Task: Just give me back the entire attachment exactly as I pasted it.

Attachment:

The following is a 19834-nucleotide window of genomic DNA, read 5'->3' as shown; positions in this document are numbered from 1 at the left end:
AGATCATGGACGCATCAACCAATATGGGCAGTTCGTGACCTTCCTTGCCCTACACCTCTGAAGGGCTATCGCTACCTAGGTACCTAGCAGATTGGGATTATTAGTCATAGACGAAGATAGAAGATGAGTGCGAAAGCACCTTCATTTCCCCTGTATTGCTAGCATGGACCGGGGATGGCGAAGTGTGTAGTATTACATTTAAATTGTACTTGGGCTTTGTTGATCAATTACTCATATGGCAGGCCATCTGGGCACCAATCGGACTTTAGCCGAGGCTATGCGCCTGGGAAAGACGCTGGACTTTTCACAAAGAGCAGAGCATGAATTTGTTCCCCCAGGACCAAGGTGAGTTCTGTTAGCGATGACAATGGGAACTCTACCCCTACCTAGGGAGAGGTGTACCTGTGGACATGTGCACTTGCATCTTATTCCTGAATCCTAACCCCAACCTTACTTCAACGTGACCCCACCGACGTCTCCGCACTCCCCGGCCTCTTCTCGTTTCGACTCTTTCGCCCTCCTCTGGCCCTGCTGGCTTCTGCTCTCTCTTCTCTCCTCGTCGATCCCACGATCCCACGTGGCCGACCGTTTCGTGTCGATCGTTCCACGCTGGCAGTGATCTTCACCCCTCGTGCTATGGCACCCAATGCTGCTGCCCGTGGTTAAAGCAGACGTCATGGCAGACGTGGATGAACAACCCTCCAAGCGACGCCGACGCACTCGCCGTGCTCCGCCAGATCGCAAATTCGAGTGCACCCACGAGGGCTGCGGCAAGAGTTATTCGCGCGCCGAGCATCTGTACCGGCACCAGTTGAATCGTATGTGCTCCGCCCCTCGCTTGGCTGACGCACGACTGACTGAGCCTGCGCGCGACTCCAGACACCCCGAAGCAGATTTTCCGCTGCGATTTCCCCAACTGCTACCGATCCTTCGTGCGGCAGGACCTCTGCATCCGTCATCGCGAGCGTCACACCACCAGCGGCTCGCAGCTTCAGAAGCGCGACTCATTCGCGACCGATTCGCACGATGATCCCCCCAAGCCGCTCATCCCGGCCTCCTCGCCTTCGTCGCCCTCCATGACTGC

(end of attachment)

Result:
The following is a 19834-nucleotide window of genomic DNA, read 5'->3' as shown; positions in this document are numbered from 1 at the left end:
AGATCATGGACGCATCAACCAATATGGGCAGTTCGTGACCTTCCTTGCCCTACACCTCTGAAGGGCTATCGCTACCTAGGTACCTAGCAGATTGGGATTATTAGTCATAGACGAAGATAGAAGATGAGTGCGAAAGCACCTTCATTTCCCCTGTATTGCTAGCATGGACCGGGGATGGCGAAGTGTGTAGTATTACATTTAAATTGTACTTGGGCTTTGTTGATCAATTACTCATATGGCAGGCCATCTGGGCACCAATCGGACTTTAGCCGAGGCTATGCGCCTGGGAAAGACGCTGGACTTTTCACAAAGAGCAGAGCATGAATTTGTTCCCCCAGGACCAAGGTGAGTTCTGTTAGCGATGACAATGGGAACTCTACCCCTACCTAGGGAGAGGTGTACCTGTGGACATGTGCACTTGCATCTTATTCCTGAATCCTAACCCCAACCTTACTTCAACGTGACCCCACCGACGTCTCCGCACTCCCCGGCCTCTTCTCGTTTCGACTCTTTCGCCCTCCTCTGGCCCTGCTGGCTTCTGCTCTCTCTTCTCTCCTCGTCGATCCCACGATCCCACGTGGCCGACCGTTTCGTGTCGATCGTTCCACGCTGGCAGTGATCTTCACCCCTCGTGCTATGGCACCCAATGCTGCTGCCCGTGGTTAAAGCAGACGTCATGGCAGACGTGGATGAACAACCCTCCAAGCGACGCCGACGCACTCGCCGTGCTCCGCCAGATCGCAAATTCGAGTGCACCCACGAGGGCTGCGGCAAGAGTTATTCGCGCGCCGAGCATCTGTACCGGCACCAGTTGAATCGTATGTGCTCCGCCCCTCGCTTGGCTGACGCACGACTGACTGAGCCTGCGCGCGACTCCAGACACCCCGAAGCAGATTTTCCGCTGCGATTTCCCCAACTGCTACCGATCCTTCGTGCGGCAGGACCTCTGCATCCGTCATCGCGAGCGTCACACCACCAGCGGCTCGCAGCTTCAGAAGCGCGACTCATTCGCGACCGATTCGCACGATGATCCCCCCAAGCCGCTCATCCCGGCCTCCTCGCCTTCGTCGCCCTCCATGACTGC